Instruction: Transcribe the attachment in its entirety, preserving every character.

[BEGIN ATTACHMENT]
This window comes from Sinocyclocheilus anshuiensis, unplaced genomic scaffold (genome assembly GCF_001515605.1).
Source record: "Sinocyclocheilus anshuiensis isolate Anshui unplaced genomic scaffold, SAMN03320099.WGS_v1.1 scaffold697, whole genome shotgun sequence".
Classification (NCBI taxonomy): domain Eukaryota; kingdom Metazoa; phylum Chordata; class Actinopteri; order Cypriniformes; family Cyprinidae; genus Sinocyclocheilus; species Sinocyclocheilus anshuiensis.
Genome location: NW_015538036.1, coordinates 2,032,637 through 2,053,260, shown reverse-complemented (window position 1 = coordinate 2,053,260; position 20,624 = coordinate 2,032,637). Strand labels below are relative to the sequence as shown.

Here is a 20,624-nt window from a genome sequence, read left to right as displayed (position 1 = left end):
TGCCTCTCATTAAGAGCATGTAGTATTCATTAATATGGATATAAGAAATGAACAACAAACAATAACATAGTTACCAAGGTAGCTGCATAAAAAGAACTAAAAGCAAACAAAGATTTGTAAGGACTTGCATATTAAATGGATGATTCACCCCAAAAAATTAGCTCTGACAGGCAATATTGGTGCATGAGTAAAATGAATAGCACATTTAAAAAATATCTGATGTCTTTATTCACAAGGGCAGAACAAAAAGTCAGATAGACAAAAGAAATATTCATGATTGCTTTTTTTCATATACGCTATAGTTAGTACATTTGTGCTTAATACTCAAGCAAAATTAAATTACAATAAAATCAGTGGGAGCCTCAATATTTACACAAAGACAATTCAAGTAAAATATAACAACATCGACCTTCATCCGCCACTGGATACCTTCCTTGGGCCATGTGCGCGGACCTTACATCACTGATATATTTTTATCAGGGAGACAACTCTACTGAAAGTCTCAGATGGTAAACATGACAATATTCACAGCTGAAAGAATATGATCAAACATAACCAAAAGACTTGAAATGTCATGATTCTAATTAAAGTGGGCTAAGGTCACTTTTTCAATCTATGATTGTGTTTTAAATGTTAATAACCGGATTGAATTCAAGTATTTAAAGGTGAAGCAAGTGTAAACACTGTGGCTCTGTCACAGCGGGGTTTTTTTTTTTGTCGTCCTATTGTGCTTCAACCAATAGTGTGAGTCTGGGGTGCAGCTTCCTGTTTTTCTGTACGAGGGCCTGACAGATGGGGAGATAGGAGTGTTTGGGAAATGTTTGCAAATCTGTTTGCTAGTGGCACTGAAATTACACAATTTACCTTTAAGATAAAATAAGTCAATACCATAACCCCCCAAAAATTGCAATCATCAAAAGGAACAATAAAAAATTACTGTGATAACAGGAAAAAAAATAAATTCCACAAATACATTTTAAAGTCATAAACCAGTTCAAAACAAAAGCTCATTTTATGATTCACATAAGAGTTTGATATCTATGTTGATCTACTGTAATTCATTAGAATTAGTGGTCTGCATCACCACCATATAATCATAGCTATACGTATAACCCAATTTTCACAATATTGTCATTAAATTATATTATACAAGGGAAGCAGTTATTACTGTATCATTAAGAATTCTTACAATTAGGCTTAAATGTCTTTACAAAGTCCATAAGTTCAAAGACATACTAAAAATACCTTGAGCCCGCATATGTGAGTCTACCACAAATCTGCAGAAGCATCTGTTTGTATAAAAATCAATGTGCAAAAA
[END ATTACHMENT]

This window comes from Sinocyclocheilus anshuiensis, unplaced genomic scaffold (genome assembly GCF_001515605.1).
Source record: "Sinocyclocheilus anshuiensis isolate Anshui unplaced genomic scaffold, SAMN03320099.WGS_v1.1 scaffold697, whole genome shotgun sequence".
Classification (NCBI taxonomy): domain Eukaryota; kingdom Metazoa; phylum Chordata; class Actinopteri; order Cypriniformes; family Cyprinidae; genus Sinocyclocheilus; species Sinocyclocheilus anshuiensis.
Genome location: NW_015538036.1, coordinates 2,032,637 through 2,053,260, shown reverse-complemented (window position 1 = coordinate 2,053,260; position 20,624 = coordinate 2,032,637). Strand labels below are relative to the sequence as shown.

Here is a 20,624-nt window from a genome sequence, read left to right as displayed (position 1 = left end):
TGCCTCTCATTAAGAGCATGTAGTATTCATTAATATGGATATAAGAAATGAACAACAAACAATAACATAGTTACCAAGGTAGCTGCATAAAAAGAACTAAAAGCAAACAAAGATTTGTAAGGACTTGCATATTAAATGGATGATTCACCCCAAAAAATTAGCTCTGACAGGCAATATTGGTGCATGAGTAAAATGAATAGCACATTTAAAAAATATCTGATGTCTTTATTCACAAGGGCAGAACAAAAAGTCAGATAGACAAAAGAAATATTCATGATTGCTTTTTTTCATATACGCTATAGTTAGTACATTTGTGCTTAATACTCAAGCAAAATTAAATTACAATAAAATCAGTGGGAGCCTCAATATTTACACAAAGACAATTCAAGTAAAATATAACAACATCGACCTTCATCCGCCACTGGATACCTTCCTTGGGCCATGTGCGCGGACCTTACATCACTGATATATTTTTATCAGGGAGACAACTCTACTGAAAGTCTCAGATGGTAAACATGACAATATTCACAGCTGAAAGAATATGATCAAACATAACCAAAAGACTTGAAATGTCATGATTCTAATTAAAGTGGGCTAAGGTCACTTTTTCAATCTATGATTGTGTTTTAAATGTTAATAACCGGATTGAATTCAAGTATTTAAAGGTGAAGCAAGTGTAAACACTGTGGCTCTGTCACAGCGGGGTTTTTTTTTTTGTCGTCCTATTGTGCTTCAACCAATAGTGTGAGTCTGGGGTGCAGCTTCCTGTTTTTCTGTACGAGGGCCTGACAGATGGGGAGATAGGAGTGTTTGGGAAATGTTTGCAAATCTGTTTGCTAGTGGCACTGAAATTACACAATTTACCTTTAAGATAAAATAAGTCAATACCATAACCCCCCAAAAATTGCAATCATCAAAAGGAACAATAAAAAATTACTGTGATAACAGGAAAAAAAATAAATTCCACAAATACATTTTAAAGTCATAAACCAGTTCAAAACAAAAGCTCATTTTATGATTCACATAAGAGTTTGATATCTATGTTGATCTACTGTAATTCATTAGAATTAGTGGTCTGCATCACCACCATATAATCATAGCTATACGTATAACCCAATTTTCACAATATTGTCATTAAATTATATTATACAAGGGAAGCAGTTATTACTGTATCATTAAGAATTCTTACAATTAGGCTTAAATGTCTTTACAAAGTCCATAAGTTCAAAGACATACTAAAAATACCTTGAGCCCGCATATGTGAGTCTACCACAAATCTGCAGAAGCATCTGTTTGTATAAAAATCAATGTGCAAAAA